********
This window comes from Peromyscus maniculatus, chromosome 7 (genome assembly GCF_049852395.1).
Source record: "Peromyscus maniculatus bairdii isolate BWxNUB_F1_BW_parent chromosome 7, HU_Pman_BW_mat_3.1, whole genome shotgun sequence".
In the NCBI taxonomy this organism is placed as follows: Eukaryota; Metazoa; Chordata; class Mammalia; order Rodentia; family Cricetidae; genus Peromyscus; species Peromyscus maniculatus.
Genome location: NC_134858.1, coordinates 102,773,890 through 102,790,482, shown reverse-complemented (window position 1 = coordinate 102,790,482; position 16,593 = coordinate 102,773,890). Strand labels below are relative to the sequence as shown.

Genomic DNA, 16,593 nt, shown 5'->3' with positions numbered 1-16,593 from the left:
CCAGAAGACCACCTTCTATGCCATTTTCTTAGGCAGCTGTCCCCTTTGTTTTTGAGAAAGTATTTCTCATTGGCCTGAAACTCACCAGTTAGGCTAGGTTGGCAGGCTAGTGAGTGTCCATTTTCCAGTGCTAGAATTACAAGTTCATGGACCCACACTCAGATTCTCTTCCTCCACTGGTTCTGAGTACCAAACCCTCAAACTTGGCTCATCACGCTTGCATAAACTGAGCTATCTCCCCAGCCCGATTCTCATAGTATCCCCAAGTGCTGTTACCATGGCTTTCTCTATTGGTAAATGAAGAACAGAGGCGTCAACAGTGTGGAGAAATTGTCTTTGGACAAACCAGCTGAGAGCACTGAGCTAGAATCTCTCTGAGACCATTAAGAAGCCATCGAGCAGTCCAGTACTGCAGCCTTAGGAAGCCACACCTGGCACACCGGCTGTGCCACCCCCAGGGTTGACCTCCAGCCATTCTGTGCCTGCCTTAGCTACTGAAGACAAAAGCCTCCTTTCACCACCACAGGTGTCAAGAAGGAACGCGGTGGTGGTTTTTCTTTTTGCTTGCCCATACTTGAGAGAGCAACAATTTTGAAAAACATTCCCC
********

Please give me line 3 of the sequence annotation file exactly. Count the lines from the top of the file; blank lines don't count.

In the NCBI taxonomy this organism is placed as follows: Eukaryota; Metazoa; Chordata; class Mammalia; order Rodentia; family Cricetidae; genus Peromyscus; species Peromyscus maniculatus.